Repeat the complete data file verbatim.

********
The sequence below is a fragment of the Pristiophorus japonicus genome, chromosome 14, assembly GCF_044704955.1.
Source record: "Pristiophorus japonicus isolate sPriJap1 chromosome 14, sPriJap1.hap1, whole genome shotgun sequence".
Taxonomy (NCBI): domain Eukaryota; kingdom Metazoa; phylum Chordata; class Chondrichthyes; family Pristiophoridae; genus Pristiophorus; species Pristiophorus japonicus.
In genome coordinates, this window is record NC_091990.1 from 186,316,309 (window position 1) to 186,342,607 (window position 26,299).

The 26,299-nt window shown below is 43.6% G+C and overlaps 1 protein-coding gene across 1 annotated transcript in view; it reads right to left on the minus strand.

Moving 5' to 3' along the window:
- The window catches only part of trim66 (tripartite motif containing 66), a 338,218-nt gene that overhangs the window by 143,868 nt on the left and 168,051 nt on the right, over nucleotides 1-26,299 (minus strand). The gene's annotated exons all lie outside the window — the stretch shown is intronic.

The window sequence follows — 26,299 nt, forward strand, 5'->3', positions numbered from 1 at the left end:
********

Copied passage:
The sequence below is a fragment of the Pristiophorus japonicus genome, chromosome 14, assembly GCF_044704955.1.
Source record: "Pristiophorus japonicus isolate sPriJap1 chromosome 14, sPriJap1.hap1, whole genome shotgun sequence".
Taxonomy (NCBI): domain Eukaryota; kingdom Metazoa; phylum Chordata; class Chondrichthyes; family Pristiophoridae; genus Pristiophorus; species Pristiophorus japonicus.
In genome coordinates, this window is record NC_091990.1 from 186,316,309 (window position 1) to 186,342,607 (window position 26,299).

The 26,299-nt window shown below is 43.6% G+C and overlaps 1 protein-coding gene across 1 annotated transcript in view; it reads right to left on the minus strand.

Moving 5' to 3' along the window:
- The window catches only part of trim66 (tripartite motif containing 66), a 338,218-nt gene that overhangs the window by 143,868 nt on the left and 168,051 nt on the right, over nucleotides 1-26,299 (minus strand). The gene's annotated exons all lie outside the window — the stretch shown is intronic.

The window sequence follows — 26,299 nt, forward strand, 5'->3', positions numbered from 1 at the left end: